Louisville Magazine

JUL 2019

Louisville Magazine is Louisville's city magazine, covering Louisville people, lifestyles, politics, sports, restaurants, entertainment and homes. Includes a monthly calendar of events.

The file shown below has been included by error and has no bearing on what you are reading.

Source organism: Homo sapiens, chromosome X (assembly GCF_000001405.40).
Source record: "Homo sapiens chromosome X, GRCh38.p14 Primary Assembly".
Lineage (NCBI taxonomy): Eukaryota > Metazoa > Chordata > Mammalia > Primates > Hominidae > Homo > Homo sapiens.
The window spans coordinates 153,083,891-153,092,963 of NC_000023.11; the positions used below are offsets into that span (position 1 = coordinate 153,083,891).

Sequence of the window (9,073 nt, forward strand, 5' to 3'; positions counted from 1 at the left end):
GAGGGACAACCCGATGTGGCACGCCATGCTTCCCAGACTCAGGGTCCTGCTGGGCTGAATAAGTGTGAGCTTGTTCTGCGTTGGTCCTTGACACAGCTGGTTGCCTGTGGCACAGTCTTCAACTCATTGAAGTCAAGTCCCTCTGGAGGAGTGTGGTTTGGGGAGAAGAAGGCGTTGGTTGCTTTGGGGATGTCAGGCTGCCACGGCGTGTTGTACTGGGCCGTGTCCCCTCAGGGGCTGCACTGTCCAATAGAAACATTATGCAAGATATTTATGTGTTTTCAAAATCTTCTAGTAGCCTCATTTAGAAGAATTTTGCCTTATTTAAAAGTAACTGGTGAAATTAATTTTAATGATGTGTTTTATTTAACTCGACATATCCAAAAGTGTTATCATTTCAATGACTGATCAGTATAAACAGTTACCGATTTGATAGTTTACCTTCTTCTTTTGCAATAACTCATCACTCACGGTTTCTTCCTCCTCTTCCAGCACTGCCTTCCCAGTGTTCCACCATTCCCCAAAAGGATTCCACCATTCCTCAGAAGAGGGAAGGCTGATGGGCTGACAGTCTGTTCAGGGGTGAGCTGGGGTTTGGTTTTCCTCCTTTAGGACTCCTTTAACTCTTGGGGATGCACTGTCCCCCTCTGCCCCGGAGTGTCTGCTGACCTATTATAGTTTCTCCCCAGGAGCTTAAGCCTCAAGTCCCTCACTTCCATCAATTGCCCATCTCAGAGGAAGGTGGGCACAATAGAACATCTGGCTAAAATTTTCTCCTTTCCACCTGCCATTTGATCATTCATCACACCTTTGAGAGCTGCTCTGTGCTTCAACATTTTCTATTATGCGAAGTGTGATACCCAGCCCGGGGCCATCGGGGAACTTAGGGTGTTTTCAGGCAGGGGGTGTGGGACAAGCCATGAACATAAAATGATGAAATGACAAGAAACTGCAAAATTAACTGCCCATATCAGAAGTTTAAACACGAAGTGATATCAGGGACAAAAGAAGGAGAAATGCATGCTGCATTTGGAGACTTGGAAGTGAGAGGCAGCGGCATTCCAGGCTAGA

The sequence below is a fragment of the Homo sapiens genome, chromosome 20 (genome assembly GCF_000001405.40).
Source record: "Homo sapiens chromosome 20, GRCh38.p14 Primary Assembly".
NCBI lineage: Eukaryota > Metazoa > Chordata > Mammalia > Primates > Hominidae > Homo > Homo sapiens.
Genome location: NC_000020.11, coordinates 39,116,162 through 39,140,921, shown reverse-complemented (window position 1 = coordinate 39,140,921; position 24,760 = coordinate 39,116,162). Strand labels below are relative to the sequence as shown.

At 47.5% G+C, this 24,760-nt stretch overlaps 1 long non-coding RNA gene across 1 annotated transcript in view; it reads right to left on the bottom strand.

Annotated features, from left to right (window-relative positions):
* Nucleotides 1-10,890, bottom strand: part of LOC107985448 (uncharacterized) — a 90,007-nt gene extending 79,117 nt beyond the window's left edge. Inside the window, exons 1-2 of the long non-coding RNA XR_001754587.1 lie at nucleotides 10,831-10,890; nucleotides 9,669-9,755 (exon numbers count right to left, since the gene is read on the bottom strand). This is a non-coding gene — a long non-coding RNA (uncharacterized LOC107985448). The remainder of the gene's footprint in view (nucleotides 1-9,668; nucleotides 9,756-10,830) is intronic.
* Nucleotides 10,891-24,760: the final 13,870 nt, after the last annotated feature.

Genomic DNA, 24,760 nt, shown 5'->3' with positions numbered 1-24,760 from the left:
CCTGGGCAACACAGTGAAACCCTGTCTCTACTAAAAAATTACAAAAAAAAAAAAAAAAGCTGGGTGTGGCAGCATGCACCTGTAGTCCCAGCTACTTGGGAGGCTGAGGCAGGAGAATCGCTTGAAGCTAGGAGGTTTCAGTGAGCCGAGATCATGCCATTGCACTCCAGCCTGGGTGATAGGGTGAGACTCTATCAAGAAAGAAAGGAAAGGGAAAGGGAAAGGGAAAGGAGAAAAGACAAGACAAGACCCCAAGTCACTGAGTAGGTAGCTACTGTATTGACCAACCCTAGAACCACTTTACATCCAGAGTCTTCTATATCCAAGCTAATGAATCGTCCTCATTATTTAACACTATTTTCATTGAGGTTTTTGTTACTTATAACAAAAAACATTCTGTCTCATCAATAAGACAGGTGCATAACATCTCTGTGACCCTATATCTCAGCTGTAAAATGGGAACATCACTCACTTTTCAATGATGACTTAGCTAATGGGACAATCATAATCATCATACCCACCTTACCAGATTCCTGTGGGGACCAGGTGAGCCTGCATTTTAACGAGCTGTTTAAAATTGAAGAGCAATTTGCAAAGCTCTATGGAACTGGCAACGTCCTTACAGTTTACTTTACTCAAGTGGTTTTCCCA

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LOUISVILLE MAGAZINE 7.19 71 "I've been a vegan for several years, and it can be a challenge to find reliable food options. Half- Peach Bakery has a wonderful vegan Sunday brunch buffet. Try the fantastic French toast bread pudding and the tofu scramble." — Charlie Sexton, Commonwealth Theatre artistic director Checking in (again) with May profile subject Chuck Rubin, owner of his namesake photography store on Bardstown Road "Rocky's Sub Pub in Jeffersonville was my favorite place to eat, but they're gone. They had good food and you could sit outside on the river. And then they went stupid. I would always get the chicken Parmesan, I think, but I wanted different noodles than it came with. So I would always ask to swap the noodles out — I forget exactly which noodles came with which dish — but they told me I had to buy both meals and then end up with one whole meal left over. That's how stupid they got. I also wanted the chicken cooked more — brown on the outside, not white and soggy — and for God's sake, no butter sauce. And they'd tell me the chicken came that way. No it didn't! And they didn't have spumoni. I mean, the nerve. An Italian restaurant not having spumoni! But I loved that they didn't give me a hard time when I ordered a Diet Coke with two cherries and a fresh piece of lime. Nobody was fazed by that. "The only places I really go to eat are places like Golden Corral, which is not a favorite restaurant. The food is just utilitarian. But I actually like eating there — it's just not one of those places you brag about. And that Italian restaurant on Frankfort Avenue. What's it called?" The writer pulls out her phone for a quick Google search. DiFabio's? "No, no. It's like O'Shea's: family-friendly and good food. I like their fish and chips." The Irish Rover? "That's it!" — Taylor Killough In every great joint there is a place. It is the owner's spot or, if the owner is otherwise occupied, the territory of the bar's alpha patron. It is where Bogart stood in Casa- blanca, or Patrick Swayze in Road House, with a view of the room but, somehow, out of the way. Jack Fry's has a seat like that — against a wall of ancient Thoroughbred photos at the far end of the short bar. In the most elegant speakeasy in town, the last barstool is wedged into a broom closet-size space between the bar and a romantic booth for two. Ordering another round takes only a nod: Old Forester, rocks, in a heavy glass that fits my hand as if it were carved just for me. In that place I feel very much like the man Gay Talese described in his 1966 Esquire profile "Frank Sinatra Has a Cold": "It was obvi- ous from the way Sinatra looked at these people in the poolroom that they were not his style, but he leaned back against a high stool that was against the wall, holding his drink in his right hand, and said nothing." That's me! That's what I feel like! (Minus the disdain for my fellow patrons.) I lean back against the high stool and put my elbow up on the padded bar, the din of con- versation, laughter and forks on fine china obscuring me in a warm fog of noise. It is my place. I have stood there close to the busy center of Jack's film noir dining room without anyone but the bartender paying me any attention at all. I watched a close friend eat a long, luxurious dinner 10 feet away and might as well have been invisible to him. I've called a waiter over to shuttle a request and a neatly folded bill to the piano player — Sinatra always, "The Way You Look Tonight" usually. Perhaps I will see you there. Hopefully you won't see me. — Tom Johnson CHANNELING SINATRA WHERE CHUCK EATS

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